We set out in the car and take the local route. Following the river, we pass through small cities and towns in various stages of development. Some, like mine, once abandoned or left in disrepair, now show signs of life, propagated by the many transplants from Brooklyn and other boroughs. Thanks to them we will have a maker’s holiday market this year. Our new old car has heated leather seats that keep me warm. Slow jazz repetitions accompany us when we take this journey, lulling me into a tenuous sense of security. At the end of the drive is my mother.

She is now in the last stages of dying. Unlike the usual brisk, taking care of business approach to her life, she’s taking her time with her death. Each week she does less. She rarely speaks, no longer eats, and takes only sips of fluid. Now, rather than stay busy with reading, doing her crosswords, and praying novenas for her children (and anyone else who needs them), she sleeps. The crystal rosary I brought her from a cathedral in Strasbourg three years ago no longer sends out sparks of light as her fingers animate it, moving through the beads. There are no more murmured Hail Mary’s; only sorrowful mysteries. As I tidy up her room, I come upon a woven china basket she’s had for as long as I can remember. It’s one of the few artifacts of her life she brought to this place when she arrived six years ago. She fills it with Mass cards for those who have taken this path before her. Her sisters, their husbands, her parents, her friends, her nephew, and my father. Her card will complete the pile. My stomach contracts; my generation is next. Hospice began this week.

Two generations behind me, and three generations behind my mother, my granddaughter remains exempt from this waiting for death. She is full of only one thing right now; the incredible excitement that for children is Christmas. She reminds me urgently that I must get a tree this year, put up decorations and find pride of place for the two tiny gingerbread houses she made for Thanksgiving. Instead of slow jazz, she wants me to play Christmas music, as loud and celebratory as the volume controls allow. She tells me I must be ready because Santa will come to my house too. Last year I got away with opting out of decorating because I had just moved, but this year with a determination reminiscent of my mother’s, it’s clear she will tolerate no excuse.

There are cookies to bake for the neighbors who brought us plants when we arrived, left vegetables from their gardens during the summer and apple turnovers when it was apple picking time this fall. It’s my turn to return their neighborly hospitality and acknowledge the gifts that were given that eased the adjustment to our new community and home. It would be easy for me to evade these responsibilities by simply explaining I am too busy witnessing the passing of my mother, but it would disappoint her if I offered that as an excuse. After all, she remained present, living and loving as she experienced the death of all those she loved. After my father died, she allowed herself to become our greatest comfort.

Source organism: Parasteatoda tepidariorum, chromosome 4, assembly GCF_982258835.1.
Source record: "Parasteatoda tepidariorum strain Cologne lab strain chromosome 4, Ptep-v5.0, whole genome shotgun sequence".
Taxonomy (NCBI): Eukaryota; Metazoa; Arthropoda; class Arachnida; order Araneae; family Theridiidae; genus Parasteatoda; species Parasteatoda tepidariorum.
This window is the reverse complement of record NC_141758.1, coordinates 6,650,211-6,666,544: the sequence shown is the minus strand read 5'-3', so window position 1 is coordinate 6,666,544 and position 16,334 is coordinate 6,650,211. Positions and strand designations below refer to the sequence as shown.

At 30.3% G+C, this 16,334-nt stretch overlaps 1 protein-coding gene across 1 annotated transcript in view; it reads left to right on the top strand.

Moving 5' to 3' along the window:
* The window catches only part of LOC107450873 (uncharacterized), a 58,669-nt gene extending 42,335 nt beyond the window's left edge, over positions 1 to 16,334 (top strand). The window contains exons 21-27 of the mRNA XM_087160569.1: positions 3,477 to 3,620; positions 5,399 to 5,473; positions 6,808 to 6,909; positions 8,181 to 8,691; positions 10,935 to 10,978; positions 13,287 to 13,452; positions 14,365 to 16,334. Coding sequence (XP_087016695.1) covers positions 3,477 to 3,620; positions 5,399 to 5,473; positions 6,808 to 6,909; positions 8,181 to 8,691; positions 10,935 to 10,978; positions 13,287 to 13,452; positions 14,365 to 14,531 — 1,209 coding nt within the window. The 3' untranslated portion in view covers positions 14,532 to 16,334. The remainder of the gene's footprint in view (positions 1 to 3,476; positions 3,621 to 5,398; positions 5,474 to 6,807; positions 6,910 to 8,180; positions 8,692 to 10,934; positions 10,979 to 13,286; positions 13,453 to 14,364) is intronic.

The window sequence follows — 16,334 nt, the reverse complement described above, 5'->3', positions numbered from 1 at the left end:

We buy a Christmas tree, a live one, in a big red tub. Determined to re-use it as our tree every year, we bought a variety that while a small tree now, can grow up to eight feet tall. Then it will need to be planted outside unless we want to stunt it’s future growth. In crafting our decorations, we choose life and re-birth. I have cranberries to string, pine cones gathered from under our towering white pines, evergreen and boxwood garlands to weave between the spokes of our staircases, inside and out. All these materials will return as compost to the earth where they will reconstitute and regenerate providing rich soil for future growth. The smell of Christmas comes into my house and from this I experience a burst of joy amidst the sadness.

After our trips to visit my mother, we stop at thrift and vintage stores looking for ornaments that have lived a life on other people’s trees. I sift through baskets of them like I’m on a treasure hunt. Now they will be re-born on our tree and someday packed up and given to my granddaughter for her own tree, in her own home. I hang foil-covered balls of chocolate ornaments that will disappear as they are plucked from the tree and eaten. I search for a cookie recipe that is festive but not too difficult as my kitchen is, like me, in the process of renovation. I decide on a rich, soft chocolate one topped with shards of crumbled candy canes. Everything triggers a memory of my mother these days and I remember chocolate mint is one of her favorite flavors. I see the long narrow boxes of chocolate dinner mints she bought for holiday tables. I can almost taste the refreshing jolt of the mint, waking you up and reminding you are alive. As she aged, her favorite treat was York Peppermint Patties, and we all brought her bags of them; always disappearing before the next visit.

My mother and my granddaughter, wiser than me, are teaching me how to continue living life when one is in the company of death. My Christmas tree tells me that life goes on, we will continue to grow and strengthen each year. My ornaments say there will be a new purpose for you when this time is over though some familiar and loved things will disappear. The evergreens and boxwoods reveal that nature allows us to reconstitute and become something new; to nurture those that come behind us. While one life ends, others go on and for those, we must remain present. It’s the nature of things they all tell me; life goes on.


What lessons about life are you learning this holiday season?